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number or letter, or by several letters standing together like a word, or by a number and letters so placed. Thus, 7 . . . ab . . . 2b, and — 4.xyz, are simple quantities. 16. A compound quantity is that which consists of two or more simple quantities, called its terms, connected together by the sign + or —. Thus a + b is a compound quantity, having a and b for its terms; and 2x + 3y 4 is a compound quantity, the terms o which are 2.x, 3y, and — 4. It is indifferent in what order the terms of a compound quantity stand, provided every term has its proper sign prefixed; thus, a + b may be written b + a, and 2v -- 3y–4 may be written 3y + 2* — 4, or — 4 + 2 r + 3y, &c. 17. A binomial is a compound quantity consisting of two. terms, as a + z . . . 2b, + 4c, &c. A trinomial of three terms, as a — 3y + 22, &c. A quadrinomial of four terms, as — 2a + b 3c -- a. And a multinomial, or polynomial, of many. terms, as a z + 26 c + 4, &c. 18. A residual quantity is a binomial baving one of its terms negative, as a b, or 24 — 52, &c. ... 19. The powers of a quantity are the products which arise by multiplying the quantity continually into itself; they are produced and named as follows. Every quantity is considered as being the first power of itself; thus, a is the first power of a. s If a quantity be multiplied once into itself, the product is. called the second power, or square of that quantity; thus a × a, or aa, is the second power or square of a. If a quantity be multiplied continually twice into itself, the product is called its third power, or cube; thus a × a × a, or aaa, is the third power, or cube of a. . In like manner any quantity, as a, multiplied three times into. itself, produces aaaa, the biquadrate, or fourth power of a, and so on for higher powers. 20. But the powers of quantities are frequently and more conveniently represented by small figures, called indices or exponents, placed over, and a little to the right of, the quantities. Thus a” is the same as aa, and denotes the second power or square of a . . . a' is the same as wra, denoting the third power. or cube of a ... yyyy, or y”, equally express the fourth power or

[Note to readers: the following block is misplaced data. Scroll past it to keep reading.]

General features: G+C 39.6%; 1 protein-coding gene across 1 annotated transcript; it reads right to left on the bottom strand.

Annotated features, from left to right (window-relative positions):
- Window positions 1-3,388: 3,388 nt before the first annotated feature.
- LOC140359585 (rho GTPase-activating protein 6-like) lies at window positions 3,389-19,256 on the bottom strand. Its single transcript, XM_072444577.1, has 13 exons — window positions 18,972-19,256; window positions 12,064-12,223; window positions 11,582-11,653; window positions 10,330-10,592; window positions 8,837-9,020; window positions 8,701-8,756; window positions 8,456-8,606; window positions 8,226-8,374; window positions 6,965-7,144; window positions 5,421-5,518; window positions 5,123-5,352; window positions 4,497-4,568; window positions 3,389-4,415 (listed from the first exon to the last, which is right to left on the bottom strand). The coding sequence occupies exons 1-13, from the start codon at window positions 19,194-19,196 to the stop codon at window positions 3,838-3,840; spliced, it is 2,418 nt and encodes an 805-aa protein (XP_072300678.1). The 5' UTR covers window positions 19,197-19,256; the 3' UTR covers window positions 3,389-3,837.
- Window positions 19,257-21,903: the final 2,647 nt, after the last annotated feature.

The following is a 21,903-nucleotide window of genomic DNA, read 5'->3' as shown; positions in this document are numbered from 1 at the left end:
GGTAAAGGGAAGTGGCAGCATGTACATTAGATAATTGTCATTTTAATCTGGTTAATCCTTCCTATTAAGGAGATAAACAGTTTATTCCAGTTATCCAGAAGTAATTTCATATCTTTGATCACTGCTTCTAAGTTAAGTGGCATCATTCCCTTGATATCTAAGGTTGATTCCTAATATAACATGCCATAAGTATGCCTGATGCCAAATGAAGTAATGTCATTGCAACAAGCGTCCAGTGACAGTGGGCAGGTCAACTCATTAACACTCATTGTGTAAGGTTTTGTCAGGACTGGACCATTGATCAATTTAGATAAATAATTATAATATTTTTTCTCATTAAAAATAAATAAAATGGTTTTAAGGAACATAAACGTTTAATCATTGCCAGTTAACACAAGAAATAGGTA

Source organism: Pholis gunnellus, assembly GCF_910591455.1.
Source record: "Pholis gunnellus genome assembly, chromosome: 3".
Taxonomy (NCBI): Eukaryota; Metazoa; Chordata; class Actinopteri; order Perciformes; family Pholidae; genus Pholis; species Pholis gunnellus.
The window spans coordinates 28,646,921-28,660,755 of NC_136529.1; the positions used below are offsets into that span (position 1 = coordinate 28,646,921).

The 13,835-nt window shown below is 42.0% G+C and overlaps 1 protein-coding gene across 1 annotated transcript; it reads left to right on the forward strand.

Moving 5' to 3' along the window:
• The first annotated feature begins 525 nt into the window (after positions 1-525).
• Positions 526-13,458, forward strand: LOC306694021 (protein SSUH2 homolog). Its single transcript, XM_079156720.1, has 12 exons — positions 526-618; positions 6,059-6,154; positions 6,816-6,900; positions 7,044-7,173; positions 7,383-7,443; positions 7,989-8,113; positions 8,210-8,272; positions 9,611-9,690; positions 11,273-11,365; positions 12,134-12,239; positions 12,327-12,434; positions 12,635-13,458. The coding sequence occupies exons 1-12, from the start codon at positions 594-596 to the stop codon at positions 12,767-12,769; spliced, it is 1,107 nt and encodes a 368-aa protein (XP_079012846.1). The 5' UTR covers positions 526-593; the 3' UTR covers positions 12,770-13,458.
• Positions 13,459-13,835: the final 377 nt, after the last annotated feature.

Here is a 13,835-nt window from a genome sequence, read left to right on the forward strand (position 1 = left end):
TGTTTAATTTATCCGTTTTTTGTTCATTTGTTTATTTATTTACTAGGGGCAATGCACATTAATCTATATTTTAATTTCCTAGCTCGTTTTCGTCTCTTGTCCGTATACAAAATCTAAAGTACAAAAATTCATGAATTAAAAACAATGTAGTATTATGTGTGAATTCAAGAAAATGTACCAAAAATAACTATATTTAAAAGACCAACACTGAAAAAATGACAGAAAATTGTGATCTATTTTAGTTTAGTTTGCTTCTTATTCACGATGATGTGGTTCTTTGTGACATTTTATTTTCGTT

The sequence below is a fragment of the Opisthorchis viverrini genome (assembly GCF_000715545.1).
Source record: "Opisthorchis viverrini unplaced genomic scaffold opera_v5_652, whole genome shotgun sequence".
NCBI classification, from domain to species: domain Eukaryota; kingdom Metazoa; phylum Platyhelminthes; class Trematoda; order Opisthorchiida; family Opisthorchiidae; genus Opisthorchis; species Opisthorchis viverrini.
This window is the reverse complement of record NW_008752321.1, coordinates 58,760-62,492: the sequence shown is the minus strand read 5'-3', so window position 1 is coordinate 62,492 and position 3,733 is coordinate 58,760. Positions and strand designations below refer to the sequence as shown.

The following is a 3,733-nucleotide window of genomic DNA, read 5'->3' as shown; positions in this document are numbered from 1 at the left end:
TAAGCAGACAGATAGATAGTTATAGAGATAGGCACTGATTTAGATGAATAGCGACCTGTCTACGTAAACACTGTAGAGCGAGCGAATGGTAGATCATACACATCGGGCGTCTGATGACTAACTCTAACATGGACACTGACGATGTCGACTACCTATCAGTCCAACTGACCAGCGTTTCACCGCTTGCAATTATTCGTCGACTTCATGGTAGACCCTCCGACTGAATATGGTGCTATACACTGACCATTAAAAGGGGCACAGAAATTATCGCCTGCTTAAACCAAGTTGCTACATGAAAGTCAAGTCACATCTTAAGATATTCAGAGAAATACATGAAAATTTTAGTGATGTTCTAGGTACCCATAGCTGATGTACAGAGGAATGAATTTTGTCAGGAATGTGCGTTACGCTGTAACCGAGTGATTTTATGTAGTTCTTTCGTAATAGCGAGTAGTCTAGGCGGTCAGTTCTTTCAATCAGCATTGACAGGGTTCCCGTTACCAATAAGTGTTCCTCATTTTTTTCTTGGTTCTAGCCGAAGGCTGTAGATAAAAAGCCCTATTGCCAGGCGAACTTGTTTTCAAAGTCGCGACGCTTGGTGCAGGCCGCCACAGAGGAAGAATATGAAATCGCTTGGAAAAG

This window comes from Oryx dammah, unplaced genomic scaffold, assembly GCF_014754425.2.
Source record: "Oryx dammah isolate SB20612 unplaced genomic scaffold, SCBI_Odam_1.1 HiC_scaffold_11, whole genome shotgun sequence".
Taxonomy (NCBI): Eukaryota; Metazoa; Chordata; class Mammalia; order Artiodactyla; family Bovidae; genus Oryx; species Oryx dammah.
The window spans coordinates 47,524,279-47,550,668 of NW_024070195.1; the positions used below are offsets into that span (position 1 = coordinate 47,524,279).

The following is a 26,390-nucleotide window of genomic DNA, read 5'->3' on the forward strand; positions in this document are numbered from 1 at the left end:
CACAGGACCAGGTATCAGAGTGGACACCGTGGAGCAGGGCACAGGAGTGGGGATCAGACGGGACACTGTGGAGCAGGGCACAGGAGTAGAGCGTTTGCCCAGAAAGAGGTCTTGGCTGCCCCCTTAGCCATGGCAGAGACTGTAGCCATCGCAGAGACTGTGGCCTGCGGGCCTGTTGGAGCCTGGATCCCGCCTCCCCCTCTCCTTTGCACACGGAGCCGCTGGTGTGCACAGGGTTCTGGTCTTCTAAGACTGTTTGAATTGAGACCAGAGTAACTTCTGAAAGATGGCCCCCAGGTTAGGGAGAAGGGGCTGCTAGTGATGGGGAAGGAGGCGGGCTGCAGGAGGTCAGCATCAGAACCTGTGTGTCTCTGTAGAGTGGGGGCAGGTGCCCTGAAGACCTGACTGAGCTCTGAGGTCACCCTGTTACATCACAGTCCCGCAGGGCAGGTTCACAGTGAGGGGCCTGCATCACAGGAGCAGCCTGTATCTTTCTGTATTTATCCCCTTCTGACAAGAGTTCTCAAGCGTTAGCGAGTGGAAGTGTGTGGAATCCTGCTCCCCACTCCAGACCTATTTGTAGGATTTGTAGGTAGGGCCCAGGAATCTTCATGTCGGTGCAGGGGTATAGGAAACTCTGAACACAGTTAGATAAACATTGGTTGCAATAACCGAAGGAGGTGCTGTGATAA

biquadrate of y, and so on, where the small figures 2, 3, and 4, are the indices or exponents of the powers, each shewing how often the quantity under it is repeated. 21. The root of a quantity is that which being multiplied once or oftener into itself, produces the given quantity. Thus, a is the square root of a”, because a x a = a”. a is the cube root of wo, because a × a × w = w”. g is the fourth root of y', because y x y x y x y = y”. 22. The root of a quantity is denoted by the character y, called a radical sign, with a small figure over it, expressing what root is designed": or else, by a fractional index or exponent placed over the quantity.

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23. Quantities under the radical sign, or having a fractional index, are called radical quantities; if the root denoted by the radical sigh, or index, can be found exactly, the quantity under it is called a rational quantity; but if the exact root cannot be found, it is then called an irrational quantity, or surd. 24. Like quantities are such as differ only in their numeral coefficients; thus 3a, ... 5a, and — 17a, are like quantities; so are — 4ary, ... 3ary, and 7ary. 25. Unlike quantities are such as differ either in their letters, or indices, or in both ; thus 2a, and 3b, are unlike quantities; so are a*r, ... ar”, and abr. o 26. A vinculum is a straight line drawn over the top of two or more quantities, to connect them together, as a + c, or * - 37-F42, and signifies that the quantities under it are to be taken collectively, or considered as one quantity, with respect to the sign standing before or after the vinculum.

Thus a + b x c signifies that both a and b are to be multi

plied into c, ... x + y + 2 x a- b shews that the sum of w, y, and z, is to be multiplied into the difference of a and b.

a The square root being the first root, the small figure 2, denoting the root, is always omitted, and the root is designated simply by the sign v placed before the power; but the figure denoting any higher root is never omitted.